Majority of tube amplifiers on the market have an output transformer. Only a very small group of OTL or Output Transformer-Less tube amplifiers get away without them. You may have noticed that transistor amplifiers also rarely have output transformers.

To understand their purpose, we must first dive into a little physics on basic transformer properties. Since the purpose of this discussion is in the results and not the math, we will avoid the derivations necessary from basic magnetic and electric laws called Maxwell’s Equations. If you have never head of Maxwell before, don’t worry!

**1. Transformer Basics**

**A. Parts of a Transformer**

Transformers are very simple devices (in theory) that have three basic components:

· Primary Coil

· Secondary Coil

· Core

The primary coil is the side of a transformer that is connected to the source and the secondary is connected to the load. The core is a ferromagnetic material, which couples the primary to the secondary. A voltage on the primary will induce a voltage on the secondary scaled by a proportional factor.

The core can be made from many different materials depending on the design goals of a particular transformer. The core acts as an intermediary stage so a process of induction or magnetic coupling can take place in a controlled fashion. The core directs what is called magnetic flux (think of an invisible field of magnetic energy), which is induced into the core by the primary, through the winding of the secondary. The core helps eliminates losses.

A simple transformer can be made without a core simply by having a primary and secondary coil in close proximity in free space; however, coupling will be poor since the flux is not directed through the secondary by a core material. In a coreless transformer, the magnetic field of the primary will radiate into free space so the secondary can only receive a portion of the magnetic field energy that happens to pass through the secondary coil.

**B. How Transformers Work**

Current flowing through any copper wire will create a magnetic field radiating in space around the cross-sectional diameter of the wire.

The primary winding of a transformer when energized behaves in the same manner. It is wrapped around the core a number of times where the magnetic field created by the current flowing in the wire is coupled or induced into the core material. The ferrous core will now hold this energy as flux and distribute it around the path of the core equally. The core simply acts as the pathway to transfer the energy of the primary into the secondary.

The strength of the core flux is dependent on the number of times the primary is wrapped around the core. The more turns of wire around the core, the more the flux.

Like the primary, the secondary is also wound around the core, so the fluctuations of the core’s flux will then be coupled back into the copper windings of the secondary, causing a proportional current. With an ideal transformer, no energy will be lost from primary to secondary.

Transformers only couple AC or alternating current since the law of induction states that only a change in magnetic field will cause induction into a magnetic material. Since AC is constantly changing with respect to time, making a sinusoid pattern, the entire waveform will be coupled through a transformer. Any steady state or DC current will not. We can even offset the AC with large DC value and still only the AC will pass through.

This is one reason why homes are wired with AC as found in a wall socket. In the USA 120V RMS is the standard. This allows a simple and convenient means for using a power transformer.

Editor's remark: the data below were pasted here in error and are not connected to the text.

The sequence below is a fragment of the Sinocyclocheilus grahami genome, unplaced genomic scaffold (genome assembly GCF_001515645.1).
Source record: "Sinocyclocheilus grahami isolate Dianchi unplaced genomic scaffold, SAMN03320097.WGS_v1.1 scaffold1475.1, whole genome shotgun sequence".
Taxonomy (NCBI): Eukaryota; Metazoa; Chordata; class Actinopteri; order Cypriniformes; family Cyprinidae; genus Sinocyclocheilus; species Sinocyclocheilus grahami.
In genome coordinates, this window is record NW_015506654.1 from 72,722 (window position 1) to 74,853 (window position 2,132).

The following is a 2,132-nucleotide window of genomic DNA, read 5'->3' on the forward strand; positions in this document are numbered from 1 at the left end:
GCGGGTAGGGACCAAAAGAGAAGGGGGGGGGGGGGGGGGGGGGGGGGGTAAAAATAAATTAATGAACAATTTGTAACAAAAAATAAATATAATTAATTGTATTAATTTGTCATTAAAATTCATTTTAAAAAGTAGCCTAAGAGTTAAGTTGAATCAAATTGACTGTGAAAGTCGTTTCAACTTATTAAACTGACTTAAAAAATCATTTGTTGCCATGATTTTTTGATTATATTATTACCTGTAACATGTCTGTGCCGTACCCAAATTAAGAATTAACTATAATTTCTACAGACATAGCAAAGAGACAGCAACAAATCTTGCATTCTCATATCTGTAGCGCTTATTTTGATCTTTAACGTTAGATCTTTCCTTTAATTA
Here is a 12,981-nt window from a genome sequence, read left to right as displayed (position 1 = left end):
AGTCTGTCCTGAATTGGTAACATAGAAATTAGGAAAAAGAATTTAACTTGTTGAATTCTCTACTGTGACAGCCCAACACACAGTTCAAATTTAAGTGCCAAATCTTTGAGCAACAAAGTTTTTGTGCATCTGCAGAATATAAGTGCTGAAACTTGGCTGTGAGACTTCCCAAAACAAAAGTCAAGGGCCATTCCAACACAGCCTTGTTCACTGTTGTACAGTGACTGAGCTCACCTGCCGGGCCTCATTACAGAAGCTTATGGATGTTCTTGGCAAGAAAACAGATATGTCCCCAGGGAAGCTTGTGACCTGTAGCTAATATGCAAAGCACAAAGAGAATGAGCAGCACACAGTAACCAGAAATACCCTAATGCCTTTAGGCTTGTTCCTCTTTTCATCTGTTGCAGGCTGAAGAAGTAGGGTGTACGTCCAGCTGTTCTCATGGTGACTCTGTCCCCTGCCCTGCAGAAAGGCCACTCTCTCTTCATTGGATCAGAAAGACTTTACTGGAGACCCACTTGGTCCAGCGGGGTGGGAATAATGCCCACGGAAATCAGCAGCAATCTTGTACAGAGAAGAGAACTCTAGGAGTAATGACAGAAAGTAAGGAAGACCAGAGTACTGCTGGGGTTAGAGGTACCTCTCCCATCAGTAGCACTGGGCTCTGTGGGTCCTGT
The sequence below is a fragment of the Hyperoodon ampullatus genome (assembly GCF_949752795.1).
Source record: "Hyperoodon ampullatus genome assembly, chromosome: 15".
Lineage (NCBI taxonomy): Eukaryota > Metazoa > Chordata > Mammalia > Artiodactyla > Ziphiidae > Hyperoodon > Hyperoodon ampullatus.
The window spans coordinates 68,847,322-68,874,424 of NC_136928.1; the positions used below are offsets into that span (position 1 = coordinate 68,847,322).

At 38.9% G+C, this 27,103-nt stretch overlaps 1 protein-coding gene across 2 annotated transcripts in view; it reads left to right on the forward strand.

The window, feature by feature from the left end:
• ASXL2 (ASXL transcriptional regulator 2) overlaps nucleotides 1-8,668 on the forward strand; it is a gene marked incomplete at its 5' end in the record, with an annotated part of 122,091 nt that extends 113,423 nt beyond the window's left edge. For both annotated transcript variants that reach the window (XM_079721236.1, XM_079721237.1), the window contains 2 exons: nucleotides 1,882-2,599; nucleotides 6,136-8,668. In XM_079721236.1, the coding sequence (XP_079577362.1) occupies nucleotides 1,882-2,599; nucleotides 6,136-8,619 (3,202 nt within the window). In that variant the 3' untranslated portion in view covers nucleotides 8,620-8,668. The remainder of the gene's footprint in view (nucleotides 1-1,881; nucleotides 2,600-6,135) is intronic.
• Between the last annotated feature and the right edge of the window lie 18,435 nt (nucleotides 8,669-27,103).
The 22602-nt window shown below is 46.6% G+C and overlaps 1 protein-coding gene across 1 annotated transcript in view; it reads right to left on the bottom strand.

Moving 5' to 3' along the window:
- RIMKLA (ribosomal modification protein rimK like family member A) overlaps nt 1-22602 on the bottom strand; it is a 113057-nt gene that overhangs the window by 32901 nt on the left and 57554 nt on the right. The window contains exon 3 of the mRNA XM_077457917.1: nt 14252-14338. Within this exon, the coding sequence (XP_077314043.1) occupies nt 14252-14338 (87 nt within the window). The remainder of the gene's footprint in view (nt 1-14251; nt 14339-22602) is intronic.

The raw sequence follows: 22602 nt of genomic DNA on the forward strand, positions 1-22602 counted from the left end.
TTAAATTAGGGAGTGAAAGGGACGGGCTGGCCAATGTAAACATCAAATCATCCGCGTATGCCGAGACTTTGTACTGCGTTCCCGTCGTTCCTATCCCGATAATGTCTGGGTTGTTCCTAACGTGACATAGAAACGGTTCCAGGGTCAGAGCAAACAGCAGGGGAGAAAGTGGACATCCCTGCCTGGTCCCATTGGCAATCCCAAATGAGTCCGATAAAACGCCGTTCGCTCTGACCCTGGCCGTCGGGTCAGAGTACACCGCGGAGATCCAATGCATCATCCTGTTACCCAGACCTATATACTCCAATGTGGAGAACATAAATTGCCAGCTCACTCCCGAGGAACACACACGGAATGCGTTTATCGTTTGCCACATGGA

**C. Power Transformers Step Up or Down Voltages**

You may be familiar with the fact transformers step up or step down voltage and current. We can find them in the wall wart boxes that plug into the wall socket to charge our cell phones, computers, and other electronic devices. Here they are taking the 120V or 240V AC from the wall and stepping it down or up to the required voltage to run the device. These are generally called power transformers.

It is easy to calculate the step up or step down voltage ratio. It is just the ratio of the number of turns of wire around the magnetic core from secondary to primary.

** Voltage ratio equation:** Vs/Vp = Ns/Np

· Np = number of turns in primary

· Ns = number of turns in secondary

· Vp = primary voltage

· Vs = secondary voltage

*Example:*

Np = 100

Ns = 200

Vs/Vp = Ns/Np = 200/100 = 2

The factor Vs/Vp = 2 for this transformer. This means that the secondary has twice the windings of the primary and will thus scale the primary voltage by a factor of two.

If Vp was equal to 120V.

Vs = 2(Vp) = 240V

** D. Conservation of Power**

The fact that transformers step up or down voltages is not particularly usefully for an audio output transformer.

We still need to tie in one more piece of information:

The power delivered to the primary of transformers is equal to the power available at the secondary. What goes in must come out!

This is assuming zero power losses within the transformer itself, which is a very good assumption. Most quality transformers are in the 94% to 98% efficiency range if properly designed.

Electrical power is defined as voltage (V) multiplied by current (I).

** Power Equation:** Power = I x V

So…

Ip x Vp = Is x Vs

The primary power must equal the secondary power

Combining this with the voltage ratio equation above yields:

** Transformer Ratios:** Is/Ip = Vp/Vs = Np/Ns

**E. Transformer Impedance Reflection**

Now we are ready to calculate the important result of output transformers with a few algebraic steps. Using good old Ohm’s Law we can find out what the resistance is of the primary in terms of the secondary.

**Ohm’s Law:** V = I x R

R = V/I

So looking into the primary of a transformer:

Rp = Vp/Ip

Substituting the transformer ratios:

Rp = ((Np/Ns)Vs) / ((Ns/Np)Is)

Rp = (Np/Ns)^2 x (Vs/Is)

Since Vs/Is = Rs

We get the result:

** Reflected Impedance Equation: **Rp = (Np/Ns)^2 x Rs

This is the result we have been looking for! It states that the primary resistance, Rp, is equal to the ratio of the windings squared multiplied by a load attached to a secondary Rs.

Based on the winding ratio, a load on the secondary is scaled onto the primary, which was derived from the relationship of voltage and current! This is called reflected impedance.

**F. Basic Transformer Equations**

From some simple arguments we have derived the most useful equations pertaining to transformers:

** Transformer Ratios:** Is/Ip = Vp/Vs = Np/Ns

** Reflected Impedance: **Rp = (Np/Ns)^2 x Rs

Using these equations we can go on to discuss output transformers.

**2. Output Transformers**

Output transformers have a completely different purpose than power transformers. Unlike power transformers, which are used to generate the correct voltages and currents to power a device, the main task of an output transformer is to match impedances from a loudspeaker to the active output devices. In a tube amp, these are the output tubes.